Top Ten Albums of 2009


16 Dic 2009, 1:48

as reviewed by Pete Bogenschutz

Ah, the end of a decade... It seems as if many musical artists wait to release their magnum opus during the last year of a decade. The most recent example is The Soft Bulletin in 1999, which became my favorite album of the 90’s. Will my number one from this year become my number one of the decade? Well, it’s too early to tell who gets that crown, as passage of time best determines how an album holds up (despite what Pitchfork might think). I’ll try to refrain from saying the typical cliches I usually do in these intros... Such as “it’s hard to pick just ten albums”, or “it was the best year ever”, and what not. But it’s hard not to say these things, especially this year when several bands did in fact seemingly release their “magnum opus”.

10) Travels With Myself and Another - Future of the Left

I can’t help to listen to Travels With Myself and Another and NOT think it’s the Doolittle of our generation. Of course, minus the female vocal interplay. But the rest of the elements are there, a tightly constructed rock-your-brains out disc chock full of witty-yet-smart lyrics. Not only that, but it’s similarly structured to Doolittle; the first half of the album instantly pulls you in with it’s anthems and hooks while the second half, equally as good, is somewhat of a grower. Each one of these songs is like a mini-epic in it’s own right and selecting individual highlights is difficult because of the high stature of this album. “Arming Eritrea”, the massive opener, however, probably will be remembered as Future of the Left’s crowning achievement. Hell, even the song titles are humorous and entertaining (“You Need Satan More Than He Needs You” and “Stand By Your Manatee”, for example). The Pixies have been talking about reuniting and releasing another anticipated album for quite sometime. Even if we never get that, at least we have something as good as Travels With Myself and Another to tide us over.

9) Popular Songs - Yo La Tengo

Taking full risk of sounding cheesy, Yo La Tengo have always had a special place in my heart. Their music is equal parts noisy/experimental and heartfelt. It’s the later point that really draws me in and makes their albums some of the most reminiscently warm music I own. I simply cannot listen to 2006’s I am Not Afraid of You and not be vividly reminded of my life and feelings three years ago when I was compulsively listening to that disc. You could say their albums are like your very own personal time capsules. Popular Songs is no different, an album packed full of irresistibly effecting moments. “Avalon Or Someone Similar”, “I’m on My Way”, and “All My Secrets” do more than just tug at my heartstrings and feel wholeheartedly nostalgic. On the other hand, the more playful moments of the album are pulled off just as effortlessly. “Nothing to Hide” and “If It’s True” are vintage feel-good Yo La Tengo, with some added tricks in the bag. Say what you will about the lengthy trio of songs that conclude the album, as they are equally spectacular (for those that have the patients to explore them), especially “The Fireside”. Yo La Tengo continues to prove they are the perfect band to grow old with.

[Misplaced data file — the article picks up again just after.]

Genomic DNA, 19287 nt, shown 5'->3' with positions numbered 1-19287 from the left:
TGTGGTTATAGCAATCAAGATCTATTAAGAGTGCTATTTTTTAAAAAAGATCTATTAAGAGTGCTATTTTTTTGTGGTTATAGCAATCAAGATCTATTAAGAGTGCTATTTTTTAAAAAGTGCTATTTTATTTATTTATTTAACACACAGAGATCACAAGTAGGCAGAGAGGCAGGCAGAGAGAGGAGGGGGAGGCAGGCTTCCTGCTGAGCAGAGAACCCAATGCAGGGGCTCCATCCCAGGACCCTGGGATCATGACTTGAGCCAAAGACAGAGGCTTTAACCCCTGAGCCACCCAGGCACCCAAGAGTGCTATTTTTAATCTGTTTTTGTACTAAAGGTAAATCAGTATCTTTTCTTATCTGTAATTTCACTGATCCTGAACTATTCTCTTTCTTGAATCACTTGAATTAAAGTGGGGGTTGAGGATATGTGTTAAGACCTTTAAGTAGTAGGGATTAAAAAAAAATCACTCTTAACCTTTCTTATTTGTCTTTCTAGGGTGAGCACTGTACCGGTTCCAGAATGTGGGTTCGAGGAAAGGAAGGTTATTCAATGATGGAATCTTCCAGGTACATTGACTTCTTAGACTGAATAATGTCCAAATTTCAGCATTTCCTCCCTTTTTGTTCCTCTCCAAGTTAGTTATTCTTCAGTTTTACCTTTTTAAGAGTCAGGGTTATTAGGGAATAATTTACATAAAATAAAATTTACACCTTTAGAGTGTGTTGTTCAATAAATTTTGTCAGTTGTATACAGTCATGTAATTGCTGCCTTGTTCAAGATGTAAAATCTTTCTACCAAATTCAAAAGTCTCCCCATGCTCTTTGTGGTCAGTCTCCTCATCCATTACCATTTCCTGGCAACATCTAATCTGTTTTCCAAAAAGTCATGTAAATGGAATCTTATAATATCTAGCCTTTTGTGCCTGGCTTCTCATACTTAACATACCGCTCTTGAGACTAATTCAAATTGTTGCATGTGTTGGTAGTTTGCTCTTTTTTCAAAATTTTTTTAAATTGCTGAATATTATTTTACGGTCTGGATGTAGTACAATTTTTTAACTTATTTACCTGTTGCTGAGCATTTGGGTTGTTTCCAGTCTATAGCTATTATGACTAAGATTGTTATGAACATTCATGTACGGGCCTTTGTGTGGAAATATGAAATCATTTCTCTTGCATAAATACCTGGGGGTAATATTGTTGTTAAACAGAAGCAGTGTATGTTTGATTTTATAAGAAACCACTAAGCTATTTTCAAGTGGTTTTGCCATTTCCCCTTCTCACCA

8)The Blood - Reykjavik!

Admittedly, I really didn’t know what I was getting myself into with this one. Advertised under the category of “Icelandic Pop” in a certain online music store, I was expecting light and airy pop akin to Sigur Ros. The snowcapped mountains on the cover didn’t do anything to deter this notion either (okay, perhaps the graves should have tipped me off). Needless to say, the first listen for me was somewhat of a shock. Reykjavik! makes unnerving, uncompromising, and LOUD indie rock that can only be described as a cross between death metal and dance pop. From the intense build that opens the first track, to the knock your socks off finale, the album is solid and non-stop. Not a second wasted and not one chance to catch you breath. Especially excellent is the ironically named “Kate Bush”, the Modest Mouse-ian (before they sold out) “Aeji Plis”, and the accessible “Campo Veijo 2004”. The entire album, however, is a spiraling achievement that warps your senses. Although it may be a bit too much for some, The Blood is well worth seeking out for those looking for dash of grit and originality in their indie rock.

7) Tarot Sport - Fuck Buttons